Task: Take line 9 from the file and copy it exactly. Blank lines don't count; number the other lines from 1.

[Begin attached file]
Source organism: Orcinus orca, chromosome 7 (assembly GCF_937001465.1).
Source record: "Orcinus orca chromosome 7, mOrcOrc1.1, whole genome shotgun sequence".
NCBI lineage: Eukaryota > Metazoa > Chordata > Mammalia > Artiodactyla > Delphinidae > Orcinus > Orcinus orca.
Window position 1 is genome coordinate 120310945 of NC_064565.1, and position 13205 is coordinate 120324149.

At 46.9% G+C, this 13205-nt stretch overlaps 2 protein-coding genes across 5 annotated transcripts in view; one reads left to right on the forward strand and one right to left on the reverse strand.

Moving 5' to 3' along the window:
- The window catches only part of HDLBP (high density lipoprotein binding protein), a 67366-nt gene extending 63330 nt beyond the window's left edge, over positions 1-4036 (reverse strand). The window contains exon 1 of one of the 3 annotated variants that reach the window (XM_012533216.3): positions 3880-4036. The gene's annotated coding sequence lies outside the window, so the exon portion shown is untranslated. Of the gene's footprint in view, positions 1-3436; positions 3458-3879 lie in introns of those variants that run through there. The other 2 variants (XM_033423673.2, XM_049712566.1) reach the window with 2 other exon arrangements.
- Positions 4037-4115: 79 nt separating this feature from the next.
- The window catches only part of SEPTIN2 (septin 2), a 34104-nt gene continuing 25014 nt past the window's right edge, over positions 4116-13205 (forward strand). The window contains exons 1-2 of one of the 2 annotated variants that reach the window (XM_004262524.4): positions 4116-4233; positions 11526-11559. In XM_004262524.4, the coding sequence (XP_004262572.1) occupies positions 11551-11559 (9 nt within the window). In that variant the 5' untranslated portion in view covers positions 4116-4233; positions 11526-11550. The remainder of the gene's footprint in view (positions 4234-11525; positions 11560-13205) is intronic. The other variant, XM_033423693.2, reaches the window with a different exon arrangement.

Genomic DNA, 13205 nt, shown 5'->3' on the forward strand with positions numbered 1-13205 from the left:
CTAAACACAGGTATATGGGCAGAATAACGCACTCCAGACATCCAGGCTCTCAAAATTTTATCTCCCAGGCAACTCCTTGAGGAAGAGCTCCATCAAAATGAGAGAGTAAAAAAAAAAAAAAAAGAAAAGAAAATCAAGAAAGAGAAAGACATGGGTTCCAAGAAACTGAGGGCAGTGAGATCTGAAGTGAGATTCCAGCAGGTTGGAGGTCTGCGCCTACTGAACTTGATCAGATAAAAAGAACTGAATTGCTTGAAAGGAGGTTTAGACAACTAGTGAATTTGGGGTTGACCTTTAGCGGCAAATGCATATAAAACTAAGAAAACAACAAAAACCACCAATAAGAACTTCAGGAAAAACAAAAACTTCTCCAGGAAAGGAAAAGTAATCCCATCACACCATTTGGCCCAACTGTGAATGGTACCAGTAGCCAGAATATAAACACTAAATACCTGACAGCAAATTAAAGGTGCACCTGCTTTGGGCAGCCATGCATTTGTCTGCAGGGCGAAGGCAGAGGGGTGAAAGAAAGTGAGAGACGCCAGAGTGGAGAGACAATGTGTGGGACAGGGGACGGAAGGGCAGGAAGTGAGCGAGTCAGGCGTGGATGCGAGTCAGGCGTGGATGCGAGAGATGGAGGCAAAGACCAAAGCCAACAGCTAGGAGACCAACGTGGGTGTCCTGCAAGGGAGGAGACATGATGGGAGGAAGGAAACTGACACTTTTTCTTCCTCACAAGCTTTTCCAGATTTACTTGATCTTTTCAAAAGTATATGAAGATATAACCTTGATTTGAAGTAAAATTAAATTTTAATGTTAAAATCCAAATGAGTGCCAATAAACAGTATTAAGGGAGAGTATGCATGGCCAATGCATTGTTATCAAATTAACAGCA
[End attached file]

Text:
- The window catches only part of SEPTIN2 (septin 2), a 34104-nt gene continuing 25014 nt past the window's right edge, over positions 4116-13205 (forward strand). The window contains exons 1-2 of one of the 2 annotated variants that reach the window (XM_004262524.4): positions 4116-4233; positions 11526-11559. In XM_004262524.4, the coding sequence (XP_004262572.1) occupies positions 11551-11559 (9 nt within the window). In that variant the 5' untranslated portion in view covers positions 4116-4233; positions 11526-11550. The remainder of the gene's footprint in view (positions 4234-11525; positions 11560-13205) is intronic. The other variant, XM_033423693.2, reaches the window with a different exon arrangement.